BP CEO: '2014 Is When Things Start Moving'

Reuters with
BP CEO: Still Shrinking in 2013

Oil giant BP has still some way to go until its divestment strategy is completed, and CEO Bob Dudley told CNBC Monday that 2014 will be year the company's fortunes begin to turn around.

The company has sold $37.8 billion worth of assets since the Macondo spill in the Gulf of Mexico and taken a total charge against profits of $42.2 billion - most of which has already been paid out.

Dudley said that more readjustment were likely in 2013.

"2014 is when things really start moving because in 2013 we have about 150,000 barrels a day of oil divestments yet to come," he said.

"Underlying we'll have production growth in 2013 but we're still shrinking down a bit, at the tail of those divestments."

Fourth-quarter profits for the firm beat analysts' expectations on Tuesday thanks in part to a record performance from its refining division, as a trial over its 2010 U.S. Gulf oil spill looms later in February.

BP, the last of the big four western world oil companies to report, said fourth quarter net profit, adjusted for non-operating items and accounting effects, fell to $3.984 billion from $4.986 billion a year earlier, mainly as a result of asset sales to pay for its spill liabilities.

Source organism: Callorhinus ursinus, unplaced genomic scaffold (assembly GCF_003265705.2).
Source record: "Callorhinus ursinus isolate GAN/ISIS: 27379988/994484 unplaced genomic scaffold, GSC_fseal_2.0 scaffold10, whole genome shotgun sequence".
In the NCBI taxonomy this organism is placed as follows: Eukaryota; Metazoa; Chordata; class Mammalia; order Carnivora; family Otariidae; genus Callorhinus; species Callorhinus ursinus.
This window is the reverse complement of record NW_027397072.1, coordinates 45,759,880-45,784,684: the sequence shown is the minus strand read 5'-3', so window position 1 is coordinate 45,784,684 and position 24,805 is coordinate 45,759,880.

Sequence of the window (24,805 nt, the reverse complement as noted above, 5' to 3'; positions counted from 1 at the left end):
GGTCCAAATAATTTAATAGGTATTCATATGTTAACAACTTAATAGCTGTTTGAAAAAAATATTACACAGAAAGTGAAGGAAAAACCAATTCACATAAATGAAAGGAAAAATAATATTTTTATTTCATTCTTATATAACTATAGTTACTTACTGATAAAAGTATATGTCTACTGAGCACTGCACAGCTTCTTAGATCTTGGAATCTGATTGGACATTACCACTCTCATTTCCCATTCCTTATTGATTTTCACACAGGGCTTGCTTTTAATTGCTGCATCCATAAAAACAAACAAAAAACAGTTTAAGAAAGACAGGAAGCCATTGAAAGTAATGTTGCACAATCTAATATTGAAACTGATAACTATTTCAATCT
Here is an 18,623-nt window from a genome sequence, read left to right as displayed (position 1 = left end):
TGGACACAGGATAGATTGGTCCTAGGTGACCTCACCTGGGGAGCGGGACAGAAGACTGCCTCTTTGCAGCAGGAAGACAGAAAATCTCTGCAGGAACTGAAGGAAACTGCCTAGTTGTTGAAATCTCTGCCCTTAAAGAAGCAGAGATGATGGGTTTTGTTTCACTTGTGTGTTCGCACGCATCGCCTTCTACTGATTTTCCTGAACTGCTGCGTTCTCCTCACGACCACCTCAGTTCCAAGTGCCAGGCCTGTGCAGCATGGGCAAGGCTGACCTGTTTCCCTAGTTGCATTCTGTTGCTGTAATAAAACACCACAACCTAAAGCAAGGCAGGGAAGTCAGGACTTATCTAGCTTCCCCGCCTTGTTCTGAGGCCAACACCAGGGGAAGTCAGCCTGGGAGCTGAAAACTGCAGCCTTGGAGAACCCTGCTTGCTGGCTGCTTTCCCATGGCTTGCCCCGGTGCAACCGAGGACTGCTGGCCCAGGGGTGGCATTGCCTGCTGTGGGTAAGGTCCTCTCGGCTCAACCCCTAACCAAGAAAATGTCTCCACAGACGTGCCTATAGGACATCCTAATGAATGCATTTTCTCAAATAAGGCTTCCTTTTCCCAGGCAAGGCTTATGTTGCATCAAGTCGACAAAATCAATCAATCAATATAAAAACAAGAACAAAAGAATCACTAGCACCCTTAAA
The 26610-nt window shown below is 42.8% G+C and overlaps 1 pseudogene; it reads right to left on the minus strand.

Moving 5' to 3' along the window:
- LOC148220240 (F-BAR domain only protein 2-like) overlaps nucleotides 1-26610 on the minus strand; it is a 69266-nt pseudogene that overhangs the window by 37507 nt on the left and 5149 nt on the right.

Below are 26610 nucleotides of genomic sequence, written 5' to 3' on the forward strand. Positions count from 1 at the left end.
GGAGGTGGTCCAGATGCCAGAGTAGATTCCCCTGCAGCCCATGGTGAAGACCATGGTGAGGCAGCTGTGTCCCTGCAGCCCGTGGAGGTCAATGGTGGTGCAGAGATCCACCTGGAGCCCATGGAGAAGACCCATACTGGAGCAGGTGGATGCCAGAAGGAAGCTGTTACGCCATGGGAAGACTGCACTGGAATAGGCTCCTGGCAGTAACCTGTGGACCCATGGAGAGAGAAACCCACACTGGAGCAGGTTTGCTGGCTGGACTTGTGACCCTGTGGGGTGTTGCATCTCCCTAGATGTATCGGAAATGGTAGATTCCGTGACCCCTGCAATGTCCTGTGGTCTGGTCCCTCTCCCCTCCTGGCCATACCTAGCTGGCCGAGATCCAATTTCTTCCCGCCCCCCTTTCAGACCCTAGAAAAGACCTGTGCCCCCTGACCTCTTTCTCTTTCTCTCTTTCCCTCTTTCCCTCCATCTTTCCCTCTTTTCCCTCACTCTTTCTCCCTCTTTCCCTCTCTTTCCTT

Analysts had expected a quarterly profit of $3.305 billion, although they warned the result was hard to predict given the changing nature of BP.

Algeria Crisis

Dudley also spoke about the In Amenas gas field in Algeria, jointly operated by BP, following the terrorist attack on January 16. A four-day siege by Algerian security forces left at least 37 hostages and 29 militants dead.

"It's a tough time for everybody right now," he said. "It was a high secure sight, it was very very unusual incident."

BP operations are now on heightened alert all over the world, he said, and the industry is in discussions as to what could be done with regards to security and how it can work with local governments.

"There was no specific warning or warning in advance of this attack," he said. "We certainly had tight securities in many of our facilities, wherever we operate."

(Read More: Experts Had Warned of Attack on In Amenas Gas Plant)

BP expects four new major upstream projects to begin production by the end of 2013 -- Angola LNG, North Rankin 2 in Australia, Na Kika 3 in the Gulf of Mexico, and the Chirag Oil project in Azerbaijan.

A further six major projects are expected to come onstream through 2014. In addition, the major upgrade of the Whiting refinery in Indiana is expected to come online in the second half of 2013, BP said.

(Read More: Energy Bulls Are Turning to BP)

Like its sector peers, BP is facing rising costs and is spending fast to keep production growing. It said organic capital expenditure would be $24-$25 billion in 2013, up from $23 billion in 2012.

More billions could flow out of BP this year either via a settlement with U.S. authorities and/or as a result of a civil penalties trial that is due to begin on February 25.